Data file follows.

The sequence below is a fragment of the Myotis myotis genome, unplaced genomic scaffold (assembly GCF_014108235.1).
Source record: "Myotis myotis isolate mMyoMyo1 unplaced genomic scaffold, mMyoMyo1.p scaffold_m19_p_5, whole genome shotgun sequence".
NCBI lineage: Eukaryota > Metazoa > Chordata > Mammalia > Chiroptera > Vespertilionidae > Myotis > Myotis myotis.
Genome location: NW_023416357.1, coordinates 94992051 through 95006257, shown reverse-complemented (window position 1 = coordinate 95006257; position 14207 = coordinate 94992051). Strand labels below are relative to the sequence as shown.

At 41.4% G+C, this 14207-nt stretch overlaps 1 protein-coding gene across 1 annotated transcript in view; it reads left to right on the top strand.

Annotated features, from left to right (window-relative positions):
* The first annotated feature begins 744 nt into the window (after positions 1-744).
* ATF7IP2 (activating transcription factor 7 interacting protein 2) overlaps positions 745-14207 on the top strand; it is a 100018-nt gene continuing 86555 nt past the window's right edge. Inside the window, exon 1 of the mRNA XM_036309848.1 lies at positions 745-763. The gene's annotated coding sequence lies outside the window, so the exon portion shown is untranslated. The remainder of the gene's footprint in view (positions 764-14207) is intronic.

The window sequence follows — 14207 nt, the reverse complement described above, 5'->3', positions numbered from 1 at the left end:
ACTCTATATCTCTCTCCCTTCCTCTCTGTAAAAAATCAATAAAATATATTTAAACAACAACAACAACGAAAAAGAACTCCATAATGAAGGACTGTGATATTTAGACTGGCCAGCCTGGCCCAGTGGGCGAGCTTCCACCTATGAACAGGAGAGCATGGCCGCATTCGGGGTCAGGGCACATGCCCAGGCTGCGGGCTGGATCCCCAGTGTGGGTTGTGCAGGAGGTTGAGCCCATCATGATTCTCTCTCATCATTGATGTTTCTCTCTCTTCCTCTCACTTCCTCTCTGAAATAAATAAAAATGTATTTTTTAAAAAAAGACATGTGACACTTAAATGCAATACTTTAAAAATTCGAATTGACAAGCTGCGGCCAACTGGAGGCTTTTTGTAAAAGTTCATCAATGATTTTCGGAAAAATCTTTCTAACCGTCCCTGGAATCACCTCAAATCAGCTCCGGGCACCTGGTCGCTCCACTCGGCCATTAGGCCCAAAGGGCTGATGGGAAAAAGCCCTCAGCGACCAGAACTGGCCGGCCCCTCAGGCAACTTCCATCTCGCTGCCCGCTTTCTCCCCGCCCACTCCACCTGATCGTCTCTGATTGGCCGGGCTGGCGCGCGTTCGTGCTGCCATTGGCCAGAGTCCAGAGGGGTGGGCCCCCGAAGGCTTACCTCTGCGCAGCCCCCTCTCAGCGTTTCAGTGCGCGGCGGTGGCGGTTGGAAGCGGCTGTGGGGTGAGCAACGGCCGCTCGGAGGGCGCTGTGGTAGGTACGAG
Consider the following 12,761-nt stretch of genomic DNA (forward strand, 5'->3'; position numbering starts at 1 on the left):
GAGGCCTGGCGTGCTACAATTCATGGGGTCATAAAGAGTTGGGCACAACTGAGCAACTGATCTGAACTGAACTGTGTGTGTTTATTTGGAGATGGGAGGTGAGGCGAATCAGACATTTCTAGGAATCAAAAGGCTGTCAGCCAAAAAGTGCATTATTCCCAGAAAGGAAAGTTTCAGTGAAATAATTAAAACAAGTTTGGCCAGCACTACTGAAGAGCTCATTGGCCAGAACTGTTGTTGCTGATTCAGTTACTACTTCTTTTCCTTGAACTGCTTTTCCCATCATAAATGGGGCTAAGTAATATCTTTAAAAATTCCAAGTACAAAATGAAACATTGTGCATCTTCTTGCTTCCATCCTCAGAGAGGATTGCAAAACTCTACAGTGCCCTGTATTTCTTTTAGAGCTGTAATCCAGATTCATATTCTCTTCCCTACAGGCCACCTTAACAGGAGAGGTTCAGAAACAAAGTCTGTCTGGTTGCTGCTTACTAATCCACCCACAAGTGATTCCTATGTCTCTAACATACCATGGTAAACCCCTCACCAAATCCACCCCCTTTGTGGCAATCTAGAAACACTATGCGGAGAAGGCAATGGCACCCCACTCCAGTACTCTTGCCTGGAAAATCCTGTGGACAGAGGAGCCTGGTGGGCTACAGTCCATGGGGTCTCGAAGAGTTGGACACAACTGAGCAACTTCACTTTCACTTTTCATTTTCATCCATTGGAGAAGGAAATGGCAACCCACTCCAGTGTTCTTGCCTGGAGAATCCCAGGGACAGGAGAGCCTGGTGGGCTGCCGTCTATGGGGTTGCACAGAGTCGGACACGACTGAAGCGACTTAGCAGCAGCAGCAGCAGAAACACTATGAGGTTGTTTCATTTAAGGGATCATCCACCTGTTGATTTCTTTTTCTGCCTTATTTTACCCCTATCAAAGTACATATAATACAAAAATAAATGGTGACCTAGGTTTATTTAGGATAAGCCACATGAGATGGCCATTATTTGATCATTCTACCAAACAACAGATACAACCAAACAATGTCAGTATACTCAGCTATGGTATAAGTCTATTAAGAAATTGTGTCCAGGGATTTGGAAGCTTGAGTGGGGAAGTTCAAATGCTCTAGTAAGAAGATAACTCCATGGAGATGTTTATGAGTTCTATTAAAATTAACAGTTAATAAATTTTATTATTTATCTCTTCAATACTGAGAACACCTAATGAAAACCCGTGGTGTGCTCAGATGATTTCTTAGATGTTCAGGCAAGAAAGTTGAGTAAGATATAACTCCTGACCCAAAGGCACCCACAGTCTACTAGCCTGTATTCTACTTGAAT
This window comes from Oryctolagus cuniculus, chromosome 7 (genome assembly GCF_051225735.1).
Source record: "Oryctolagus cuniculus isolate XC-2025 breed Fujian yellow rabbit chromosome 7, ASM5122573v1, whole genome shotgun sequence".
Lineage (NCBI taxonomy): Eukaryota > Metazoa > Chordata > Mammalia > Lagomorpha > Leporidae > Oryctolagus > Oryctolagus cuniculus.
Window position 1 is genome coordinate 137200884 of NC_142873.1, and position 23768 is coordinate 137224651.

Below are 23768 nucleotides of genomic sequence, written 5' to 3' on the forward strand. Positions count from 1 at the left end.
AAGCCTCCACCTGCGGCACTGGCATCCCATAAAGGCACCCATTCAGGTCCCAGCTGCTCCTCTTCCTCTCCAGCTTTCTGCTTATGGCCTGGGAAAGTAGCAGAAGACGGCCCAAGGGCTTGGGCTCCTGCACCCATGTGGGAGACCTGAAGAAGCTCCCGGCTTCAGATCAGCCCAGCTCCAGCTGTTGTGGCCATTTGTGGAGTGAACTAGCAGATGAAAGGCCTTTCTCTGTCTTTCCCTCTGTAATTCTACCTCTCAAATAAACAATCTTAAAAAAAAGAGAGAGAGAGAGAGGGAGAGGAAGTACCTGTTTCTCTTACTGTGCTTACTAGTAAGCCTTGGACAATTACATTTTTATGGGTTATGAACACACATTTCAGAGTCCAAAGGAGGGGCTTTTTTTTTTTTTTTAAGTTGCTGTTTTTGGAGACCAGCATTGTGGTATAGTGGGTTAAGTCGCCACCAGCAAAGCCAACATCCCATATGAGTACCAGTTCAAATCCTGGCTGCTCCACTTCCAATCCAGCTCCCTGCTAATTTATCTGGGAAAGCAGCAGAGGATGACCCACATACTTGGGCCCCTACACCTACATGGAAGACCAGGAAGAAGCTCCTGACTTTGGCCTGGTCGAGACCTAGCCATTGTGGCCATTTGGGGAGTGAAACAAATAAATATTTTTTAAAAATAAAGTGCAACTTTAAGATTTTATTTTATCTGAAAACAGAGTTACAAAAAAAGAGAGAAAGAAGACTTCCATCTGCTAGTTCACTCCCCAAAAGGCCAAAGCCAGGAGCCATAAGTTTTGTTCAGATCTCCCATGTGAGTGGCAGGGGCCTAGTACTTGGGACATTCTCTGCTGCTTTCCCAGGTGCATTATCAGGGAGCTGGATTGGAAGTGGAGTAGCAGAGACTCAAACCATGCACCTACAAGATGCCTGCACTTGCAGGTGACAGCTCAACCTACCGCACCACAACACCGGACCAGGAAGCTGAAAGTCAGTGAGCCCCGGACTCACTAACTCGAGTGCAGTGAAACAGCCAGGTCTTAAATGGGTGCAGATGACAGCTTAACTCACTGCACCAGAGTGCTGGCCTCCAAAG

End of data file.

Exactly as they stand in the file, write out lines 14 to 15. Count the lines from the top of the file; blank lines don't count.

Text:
Source record: "Oryctolagus cuniculus isolate XC-2025 breed Fujian yellow rabbit chromosome 7, ASM5122573v1, whole genome shotgun sequence".
Lineage (NCBI taxonomy): Eukaryota > Metazoa > Chordata > Mammalia > Lagomorpha > Leporidae > Oryctolagus > Oryctolagus cuniculus.